There has been a lot of noise about the increased availability of WLTP data causing indecision, but until fleets and drivers understand how it will impact BiK taxation and ultimately affect their finances, it is of little value to them. Orders for diesel vehicles are being delayed in case any further tax increases are announced which could make them prohibitively expensive. Equally, the question over whether tax incentives will be maintained for electric vehicles will determine whether and when the immediate investment in an Ultra Low Emission Vehicle fleet will pay off.”
Mike Hawes, Chief Executive, SMMT
“There are some welcome announcements in the Budget, including further funding for the industrial strategy, in particular the Stephenson Challenge and investment into infrastructure. Amid continuing Brexit uncertainty, however, the automotive industry was looking for a stimulus to boost a flagging new car market. We wanted to see more incentives for consumers to purchase the latest, most environmentally friendly vehicles.
“The forthcoming review into the impact of WLTP on Vehicle Excise Duty and company car tax must, therefore, ensure that motorists buying the latest, cleanest cars are not unfairly penalised. Industry looks forward to working closely with government on this review to ensure we encourage the newest, cleanest vehicles on to our roads rather than incentivising consumers and businesses to keep older vehicles going longer.”
Neil Parish, Chair of the Environment, Food, and Rural Affairs Select Committee
“By not bringing forward the 2% Company Car Tax rate for zero-emitting vehicles by one year the Government has signalled that transitioning to cleaner and greener vehicles is not a priority.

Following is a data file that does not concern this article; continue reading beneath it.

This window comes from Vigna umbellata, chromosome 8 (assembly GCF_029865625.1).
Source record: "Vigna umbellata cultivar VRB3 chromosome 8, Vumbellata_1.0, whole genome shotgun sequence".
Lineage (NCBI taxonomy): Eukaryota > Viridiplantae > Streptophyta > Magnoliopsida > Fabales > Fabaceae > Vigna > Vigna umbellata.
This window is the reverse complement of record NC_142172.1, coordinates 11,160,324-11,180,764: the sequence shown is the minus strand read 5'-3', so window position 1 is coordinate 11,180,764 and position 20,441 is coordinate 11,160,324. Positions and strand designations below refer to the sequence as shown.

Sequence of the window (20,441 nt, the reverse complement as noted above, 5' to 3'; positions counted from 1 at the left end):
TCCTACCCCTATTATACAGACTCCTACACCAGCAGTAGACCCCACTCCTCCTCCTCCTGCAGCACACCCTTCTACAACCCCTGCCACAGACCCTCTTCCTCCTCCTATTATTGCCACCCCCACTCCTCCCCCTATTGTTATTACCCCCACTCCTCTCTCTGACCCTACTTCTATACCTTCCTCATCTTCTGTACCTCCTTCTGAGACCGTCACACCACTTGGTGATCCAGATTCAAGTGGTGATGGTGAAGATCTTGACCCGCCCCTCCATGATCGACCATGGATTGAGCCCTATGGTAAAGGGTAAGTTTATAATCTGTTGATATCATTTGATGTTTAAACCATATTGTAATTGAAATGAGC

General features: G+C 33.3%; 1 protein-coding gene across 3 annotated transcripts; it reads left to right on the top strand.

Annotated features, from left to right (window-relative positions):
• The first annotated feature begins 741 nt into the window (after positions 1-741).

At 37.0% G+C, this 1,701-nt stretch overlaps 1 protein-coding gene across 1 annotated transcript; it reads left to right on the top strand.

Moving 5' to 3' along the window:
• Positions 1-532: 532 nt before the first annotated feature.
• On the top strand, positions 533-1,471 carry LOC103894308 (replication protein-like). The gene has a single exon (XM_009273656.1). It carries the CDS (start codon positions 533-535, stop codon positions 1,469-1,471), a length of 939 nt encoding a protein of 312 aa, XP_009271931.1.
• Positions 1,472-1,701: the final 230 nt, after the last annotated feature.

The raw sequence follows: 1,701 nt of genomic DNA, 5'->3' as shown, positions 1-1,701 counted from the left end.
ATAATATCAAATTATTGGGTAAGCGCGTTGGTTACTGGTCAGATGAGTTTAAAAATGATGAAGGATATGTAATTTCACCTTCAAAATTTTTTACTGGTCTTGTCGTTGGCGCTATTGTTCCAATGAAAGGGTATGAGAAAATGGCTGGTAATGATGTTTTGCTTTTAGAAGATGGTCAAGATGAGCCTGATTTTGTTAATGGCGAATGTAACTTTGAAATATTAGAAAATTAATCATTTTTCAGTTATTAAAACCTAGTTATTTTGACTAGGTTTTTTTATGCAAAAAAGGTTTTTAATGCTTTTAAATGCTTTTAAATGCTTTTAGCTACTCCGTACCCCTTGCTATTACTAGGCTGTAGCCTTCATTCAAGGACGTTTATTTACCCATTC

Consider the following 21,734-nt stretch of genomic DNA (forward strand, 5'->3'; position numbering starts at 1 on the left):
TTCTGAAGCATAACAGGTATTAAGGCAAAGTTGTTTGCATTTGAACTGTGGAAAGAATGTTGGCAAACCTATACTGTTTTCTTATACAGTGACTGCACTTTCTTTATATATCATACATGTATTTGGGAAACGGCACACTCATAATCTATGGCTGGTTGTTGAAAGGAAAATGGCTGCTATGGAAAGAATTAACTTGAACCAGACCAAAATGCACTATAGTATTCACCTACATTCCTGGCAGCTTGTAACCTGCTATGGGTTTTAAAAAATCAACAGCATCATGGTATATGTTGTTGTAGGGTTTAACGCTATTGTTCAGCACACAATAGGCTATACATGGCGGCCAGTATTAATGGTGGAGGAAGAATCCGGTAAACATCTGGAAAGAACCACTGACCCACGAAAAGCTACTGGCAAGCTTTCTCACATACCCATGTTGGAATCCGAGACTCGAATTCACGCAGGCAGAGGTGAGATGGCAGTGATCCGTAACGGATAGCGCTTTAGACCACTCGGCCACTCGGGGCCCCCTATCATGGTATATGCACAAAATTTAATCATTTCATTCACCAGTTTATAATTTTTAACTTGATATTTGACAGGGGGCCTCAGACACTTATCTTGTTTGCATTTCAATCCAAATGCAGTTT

This is a disappointing decision and will discourage company car drivers from choosing an electric vehicle until April 2020.
Building on the strong cross-party support for this policy, I’ll continue campaigning to change the Government’s mind and will be exploring opportunities to amend the Finance Bill to introduce this.”
Paul Hollick, managing director, TMC
“As if anyone needed reminding what a disaster WLTP has proved to be, the chaos has now bitten the Budget. I’m pleased to see the Treasury will review the impact of WLTP on company car tax (CCT) and VED. But since it would be illogical to announce BIK rates for 2021/22 until after the review, it means there’s no hope of clarity until next Spring at the earliest.
“Sadly, I predicted this at my last seminar and this now means that any employee choosing a company car now is still taking a gamble on how much tax they pay in year three. That’s bad news all round, not only for the fleet industry and its customers but also for the government’s low carbon transport plans, if employees opt out of company cars into older vehicles. The Treasury and HMRC really have to get a firm grip on CCT before Brexit overwhelms them.”
Nigel Morris, employment tax director, MHA MacIntyre Hudson
“It’s a shame the Government hasn’t taken the opportunity to recognise what their own Ministers understand – that newer diesel cars are much less polluting than older ones were. This move goes nowhere to provide relief to drivers who remain in diesel cars until viable alternatively fuelled vehicles (AFVs) come to market”
Richard Hipkiss, Managing Director, Fleet Operations
“The Chancellor’s decision to delay a government review of the impact of WLTP on Vehicle Excise Duty (VED) and company car tax (CCT) will come as a major blow to the fleet sector. The lack of insight into tax liabilities from April 2021 continues. Strategic long-term planning remains difficult with the lack of clarity set to continue stymying procurement decisions for many fleet operators.”